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Assessing GDPR's Impact on Its One-Month Anniversary

Marketers are paying more attention to data strategy

One month ago today, the General Data Protection Regulation (GDPR) went live. It's still early days, so it's difficult to accurately gauge how the new law might alter digital advertising. Regardless of what effect the GDPR might have, it has already gotten marketing tech companies to take notice and pivot their business models.

Since the GDPR—an EU law which stipulates that a user's data can only be used if they give a company explicit permission—went into effect May 25, the watchdog overseeing the regulation has received more than 1,300 complaints. The anxiousness that the GDPR is creating among company executives can be seen in the fact that it is getting mentioned more on earnings calls. CB Insights analyzed more than 6,000 earnings call transcripts from companies across the globe and found that the number of times GDPR was mentioned during the calls increased from seven in Q1 2017 to 177 in Q1 2018.

In the US, ad prices haven’t taken a hit since the GDPR went into effect, according to an analysis by Ezoic. Meanwhile, in the EU, there was a brief reduction in CPMs, but the end-of-the-month decrease was commensurate with what often occurs when ad buyers reset budgets at the start of a new month.

About a week before the enforcement date in late May, Vibrant Media surveyed 32 UK senior ad buyers and found that they were split on how they thought GDPR would affect them. When presented with the statement that the GDPR will lead to a reduction of programmatic ad spending, an equal number of respondents—42%—agreed and disagreed with that notion. The remaining 16% had no opinion either way.

To get some more clarity about what’s going on with the GDPR, eMarketer asked some ad tech insiders what they thought of the regulation’s effect so far.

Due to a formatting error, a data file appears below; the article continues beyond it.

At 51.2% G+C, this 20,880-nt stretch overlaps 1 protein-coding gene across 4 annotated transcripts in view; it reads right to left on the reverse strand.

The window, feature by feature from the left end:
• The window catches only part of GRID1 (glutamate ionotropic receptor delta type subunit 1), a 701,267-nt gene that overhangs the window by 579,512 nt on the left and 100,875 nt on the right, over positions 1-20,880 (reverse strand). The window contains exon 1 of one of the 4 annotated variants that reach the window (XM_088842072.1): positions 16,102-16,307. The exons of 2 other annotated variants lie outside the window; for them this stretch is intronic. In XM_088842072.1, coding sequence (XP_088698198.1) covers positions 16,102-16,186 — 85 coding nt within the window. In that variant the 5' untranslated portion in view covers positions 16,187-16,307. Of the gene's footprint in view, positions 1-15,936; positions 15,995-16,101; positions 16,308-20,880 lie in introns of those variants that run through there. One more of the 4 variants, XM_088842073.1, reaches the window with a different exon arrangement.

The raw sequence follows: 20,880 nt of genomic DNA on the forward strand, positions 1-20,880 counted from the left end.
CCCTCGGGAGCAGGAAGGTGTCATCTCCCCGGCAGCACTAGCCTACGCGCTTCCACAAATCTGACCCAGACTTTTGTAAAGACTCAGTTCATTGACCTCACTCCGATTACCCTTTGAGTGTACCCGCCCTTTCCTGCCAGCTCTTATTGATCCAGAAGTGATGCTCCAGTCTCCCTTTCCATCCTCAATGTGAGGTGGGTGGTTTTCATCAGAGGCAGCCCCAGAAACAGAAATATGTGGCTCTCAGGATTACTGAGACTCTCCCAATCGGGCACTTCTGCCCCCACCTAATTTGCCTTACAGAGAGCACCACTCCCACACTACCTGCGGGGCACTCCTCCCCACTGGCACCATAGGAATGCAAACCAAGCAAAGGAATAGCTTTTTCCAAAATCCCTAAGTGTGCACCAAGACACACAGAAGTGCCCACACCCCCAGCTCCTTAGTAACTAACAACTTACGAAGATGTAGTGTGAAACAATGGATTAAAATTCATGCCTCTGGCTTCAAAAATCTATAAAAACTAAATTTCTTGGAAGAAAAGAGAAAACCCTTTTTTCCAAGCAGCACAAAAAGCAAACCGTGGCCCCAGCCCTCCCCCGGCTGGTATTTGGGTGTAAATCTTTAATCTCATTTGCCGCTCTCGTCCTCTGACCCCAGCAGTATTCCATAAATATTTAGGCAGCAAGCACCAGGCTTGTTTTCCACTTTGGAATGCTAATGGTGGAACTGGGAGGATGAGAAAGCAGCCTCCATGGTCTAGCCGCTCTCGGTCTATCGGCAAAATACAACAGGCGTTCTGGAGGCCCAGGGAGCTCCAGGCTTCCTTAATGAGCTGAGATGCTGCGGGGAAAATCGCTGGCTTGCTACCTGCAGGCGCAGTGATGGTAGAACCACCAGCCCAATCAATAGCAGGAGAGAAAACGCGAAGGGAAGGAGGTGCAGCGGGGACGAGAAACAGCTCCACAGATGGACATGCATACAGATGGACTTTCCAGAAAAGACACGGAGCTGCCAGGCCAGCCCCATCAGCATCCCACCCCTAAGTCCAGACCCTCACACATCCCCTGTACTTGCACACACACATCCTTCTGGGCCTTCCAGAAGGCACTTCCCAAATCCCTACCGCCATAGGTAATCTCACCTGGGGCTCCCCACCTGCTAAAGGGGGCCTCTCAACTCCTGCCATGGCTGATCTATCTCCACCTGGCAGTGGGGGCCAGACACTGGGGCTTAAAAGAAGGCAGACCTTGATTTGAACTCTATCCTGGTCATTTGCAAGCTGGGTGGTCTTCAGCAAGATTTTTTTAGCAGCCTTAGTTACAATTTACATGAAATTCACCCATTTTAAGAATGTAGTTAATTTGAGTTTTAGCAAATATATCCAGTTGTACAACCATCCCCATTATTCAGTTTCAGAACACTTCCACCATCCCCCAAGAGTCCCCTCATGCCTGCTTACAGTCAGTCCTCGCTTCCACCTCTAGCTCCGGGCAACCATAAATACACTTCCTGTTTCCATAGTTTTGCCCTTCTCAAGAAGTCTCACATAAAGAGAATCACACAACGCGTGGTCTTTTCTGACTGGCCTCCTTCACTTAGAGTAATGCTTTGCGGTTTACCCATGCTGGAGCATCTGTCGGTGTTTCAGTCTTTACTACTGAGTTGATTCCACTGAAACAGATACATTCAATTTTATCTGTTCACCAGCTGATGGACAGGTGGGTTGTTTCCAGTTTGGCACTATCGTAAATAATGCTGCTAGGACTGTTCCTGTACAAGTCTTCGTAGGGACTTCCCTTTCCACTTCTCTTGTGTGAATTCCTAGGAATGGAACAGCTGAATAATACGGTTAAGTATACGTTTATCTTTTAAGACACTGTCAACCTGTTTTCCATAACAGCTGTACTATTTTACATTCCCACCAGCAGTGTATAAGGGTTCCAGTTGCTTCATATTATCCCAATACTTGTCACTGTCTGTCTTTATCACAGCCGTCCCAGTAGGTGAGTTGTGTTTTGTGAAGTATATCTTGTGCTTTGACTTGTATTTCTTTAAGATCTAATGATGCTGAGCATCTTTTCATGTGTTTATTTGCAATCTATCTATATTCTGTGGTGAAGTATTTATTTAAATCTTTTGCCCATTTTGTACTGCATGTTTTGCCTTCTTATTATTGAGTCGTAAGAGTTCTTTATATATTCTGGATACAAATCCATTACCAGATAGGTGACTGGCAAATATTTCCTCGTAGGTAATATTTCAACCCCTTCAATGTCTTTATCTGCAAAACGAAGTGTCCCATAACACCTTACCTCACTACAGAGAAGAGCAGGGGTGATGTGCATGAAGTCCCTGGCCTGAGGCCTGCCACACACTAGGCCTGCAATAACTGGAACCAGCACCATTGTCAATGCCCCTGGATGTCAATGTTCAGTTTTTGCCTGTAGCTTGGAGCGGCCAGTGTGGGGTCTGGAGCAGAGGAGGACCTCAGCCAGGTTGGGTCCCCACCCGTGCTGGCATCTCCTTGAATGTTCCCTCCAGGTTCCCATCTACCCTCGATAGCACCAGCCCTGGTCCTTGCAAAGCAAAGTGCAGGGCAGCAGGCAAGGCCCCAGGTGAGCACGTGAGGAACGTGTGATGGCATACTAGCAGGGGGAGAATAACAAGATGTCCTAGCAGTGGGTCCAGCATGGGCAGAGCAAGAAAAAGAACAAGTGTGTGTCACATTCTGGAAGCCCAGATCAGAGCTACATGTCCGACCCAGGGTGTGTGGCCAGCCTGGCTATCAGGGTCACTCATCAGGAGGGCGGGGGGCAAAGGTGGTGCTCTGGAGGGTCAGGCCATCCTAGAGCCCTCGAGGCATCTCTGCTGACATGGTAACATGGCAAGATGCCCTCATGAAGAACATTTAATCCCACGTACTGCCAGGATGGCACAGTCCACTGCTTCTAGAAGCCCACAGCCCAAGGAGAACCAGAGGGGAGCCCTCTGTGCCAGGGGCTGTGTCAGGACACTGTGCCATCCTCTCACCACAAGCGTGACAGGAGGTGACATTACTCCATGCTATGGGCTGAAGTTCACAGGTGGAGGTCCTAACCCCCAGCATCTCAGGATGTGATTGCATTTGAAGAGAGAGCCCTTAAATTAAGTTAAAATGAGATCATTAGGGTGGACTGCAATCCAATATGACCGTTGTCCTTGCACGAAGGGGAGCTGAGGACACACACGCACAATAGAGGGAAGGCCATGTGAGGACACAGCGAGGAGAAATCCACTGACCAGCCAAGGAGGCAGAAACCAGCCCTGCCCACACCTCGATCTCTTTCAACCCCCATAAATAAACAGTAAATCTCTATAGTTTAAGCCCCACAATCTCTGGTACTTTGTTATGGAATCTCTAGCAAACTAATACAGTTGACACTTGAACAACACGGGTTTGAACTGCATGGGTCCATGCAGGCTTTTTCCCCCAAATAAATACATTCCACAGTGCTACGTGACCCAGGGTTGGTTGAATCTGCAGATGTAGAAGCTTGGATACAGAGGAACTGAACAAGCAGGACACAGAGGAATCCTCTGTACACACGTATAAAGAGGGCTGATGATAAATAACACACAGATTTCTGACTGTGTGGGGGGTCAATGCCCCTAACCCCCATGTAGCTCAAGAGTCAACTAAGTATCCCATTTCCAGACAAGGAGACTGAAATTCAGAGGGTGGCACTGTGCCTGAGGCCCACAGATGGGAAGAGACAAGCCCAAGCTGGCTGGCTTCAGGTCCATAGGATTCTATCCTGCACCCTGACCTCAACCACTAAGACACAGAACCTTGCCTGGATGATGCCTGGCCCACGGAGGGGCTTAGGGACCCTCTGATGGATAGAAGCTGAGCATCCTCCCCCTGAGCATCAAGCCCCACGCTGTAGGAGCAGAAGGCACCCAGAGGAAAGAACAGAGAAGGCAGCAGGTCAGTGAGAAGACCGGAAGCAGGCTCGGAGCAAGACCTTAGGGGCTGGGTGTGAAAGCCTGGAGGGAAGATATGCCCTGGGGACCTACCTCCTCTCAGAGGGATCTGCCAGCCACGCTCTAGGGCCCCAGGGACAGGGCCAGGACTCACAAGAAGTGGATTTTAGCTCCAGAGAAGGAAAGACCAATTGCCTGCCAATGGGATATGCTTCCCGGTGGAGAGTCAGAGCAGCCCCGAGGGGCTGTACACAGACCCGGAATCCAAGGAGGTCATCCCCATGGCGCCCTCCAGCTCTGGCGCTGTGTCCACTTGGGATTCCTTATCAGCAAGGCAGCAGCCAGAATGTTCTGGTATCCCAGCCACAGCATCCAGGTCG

Joe Weaver, CEO, Promatica: "We’re most surprised by the enthusiasm around brand marketers [who] want to learn and discuss data. Before GDPR, you would see everyone’s eyes glaze over when talking about data. Now, CMOs are showing up to meetings and asking intelligent questions not only about GDPR, but about data strategy in general.

Neil Sweeney, Founder and CEO, Freckle IoT: "Some people still have their heads in the sand and are not taking it nearly as seriously as they should. This is a massive mistake on their part. I'm also slightly surprised that there have been only a few lawsuits. I was expecting dozens of lawsuits happening on day one. However, it looks as though the regulators are doing more watching than acting right now—which is not a bad thing, as people and companies are changing."

Dmitri Lisitski, Founder and CEO, Influ2: "The biggest surprise around GDPR to me was the privacy policy updates coming after May 25. There were quite a few established companies that were late. I think the market of third-party data in Europe will be getting the most hits going forward. It wasn't very developed until now, and I don't understand how a third-party data provider can be GDPR-compliant."

Danny Khatib, Co-Founder and CEO, Granite Media: "I expect that some supply-side platforms (SSPs) are not properly stripping data from upstream requests to demand-side platforms (DSPs), and that will fall under a larger microscope from industry folks like DoubleClick Bid Manager. I would imagine it will take a while for the enforcements to happen. The next big shift will be to see what happens in the US."

André Ferraz, Founder and CEO, In Loco Media: "It’s a great first step, but it is harming startups and benefiting the large tech monopolies because the cost to become 100% compliant is too high."